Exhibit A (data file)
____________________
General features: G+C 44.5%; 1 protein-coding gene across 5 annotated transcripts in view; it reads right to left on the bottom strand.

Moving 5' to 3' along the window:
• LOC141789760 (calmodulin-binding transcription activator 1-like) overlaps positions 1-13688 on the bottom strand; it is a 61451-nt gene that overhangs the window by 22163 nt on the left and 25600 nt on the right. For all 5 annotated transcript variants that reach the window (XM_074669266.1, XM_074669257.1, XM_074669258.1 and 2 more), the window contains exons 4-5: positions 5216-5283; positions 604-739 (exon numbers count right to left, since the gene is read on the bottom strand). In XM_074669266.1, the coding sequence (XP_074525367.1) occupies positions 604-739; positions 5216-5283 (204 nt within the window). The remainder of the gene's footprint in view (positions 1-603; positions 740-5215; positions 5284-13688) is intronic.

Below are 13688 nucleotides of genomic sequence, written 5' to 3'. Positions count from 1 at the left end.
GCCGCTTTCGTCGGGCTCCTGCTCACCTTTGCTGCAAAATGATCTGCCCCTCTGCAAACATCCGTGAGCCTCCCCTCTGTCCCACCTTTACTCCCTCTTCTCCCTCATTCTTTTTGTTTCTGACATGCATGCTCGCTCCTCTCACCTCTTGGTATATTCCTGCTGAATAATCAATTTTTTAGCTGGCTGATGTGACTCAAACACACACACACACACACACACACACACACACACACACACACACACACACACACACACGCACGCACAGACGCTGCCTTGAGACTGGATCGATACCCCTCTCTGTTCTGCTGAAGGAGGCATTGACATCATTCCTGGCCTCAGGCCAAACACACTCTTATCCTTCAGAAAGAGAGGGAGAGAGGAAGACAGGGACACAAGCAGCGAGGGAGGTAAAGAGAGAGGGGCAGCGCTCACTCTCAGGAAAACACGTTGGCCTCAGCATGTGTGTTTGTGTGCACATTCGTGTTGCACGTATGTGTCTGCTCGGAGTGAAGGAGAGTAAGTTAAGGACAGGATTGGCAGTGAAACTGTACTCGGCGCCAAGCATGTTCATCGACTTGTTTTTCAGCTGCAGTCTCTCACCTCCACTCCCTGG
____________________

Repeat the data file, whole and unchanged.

General features: G+C 44.5%; 1 protein-coding gene across 5 annotated transcripts in view; it reads right to left on the bottom strand.

Moving 5' to 3' along the window:
• LOC141789760 (calmodulin-binding transcription activator 1-like) overlaps positions 1-13688 on the bottom strand; it is a 61451-nt gene that overhangs the window by 22163 nt on the left and 25600 nt on the right. For all 5 annotated transcript variants that reach the window (XM_074669266.1, XM_074669257.1, XM_074669258.1 and 2 more), the window contains exons 4-5: positions 5216-5283; positions 604-739 (exon numbers count right to left, since the gene is read on the bottom strand). In XM_074669266.1, the coding sequence (XP_074525367.1) occupies positions 604-739; positions 5216-5283 (204 nt within the window). The remainder of the gene's footprint in view (positions 1-603; positions 740-5215; positions 5284-13688) is intronic.

Below are 13688 nucleotides of genomic sequence, written 5' to 3'. Positions count from 1 at the left end.
GCCGCTTTCGTCGGGCTCCTGCTCACCTTTGCTGCAAAATGATCTGCCCCTCTGCAAACATCCGTGAGCCTCCCCTCTGTCCCACCTTTACTCCCTCTTCTCCCTCATTCTTTTTGTTTCTGACATGCATGCTCGCTCCTCTCACCTCTTGGTATATTCCTGCTGAATAATCAATTTTTTAGCTGGCTGATGTGACTCAAACACACACACACACACACACACACACACACACACACACACACACACACACACACACACGCACGCACAGACGCTGCCTTGAGACTGGATCGATACCCCTCTCTGTTCTGCTGAAGGAGGCATTGACATCATTCCTGGCCTCAGGCCAAACACACTCTTATCCTTCAGAAAGAGAGGGAGAGAGGAAGACAGGGACACAAGCAGCGAGGGAGGTAAAGAGAGAGGGGCAGCGCTCACTCTCAGGAAAACACGTTGGCCTCAGCATGTGTGTTTGTGTGCACATTCGTGTTGCACGTATGTGTCTGCTCGGAGTGAAGGAGAGTAAGTTAAGGACAGGATTGGCAGTGAAACTGTACTCGGCGCCAAGCATGTTCATCGACTTGTTTTTCAGCTGCAGTCTCTCACCTCCACTCCCTGG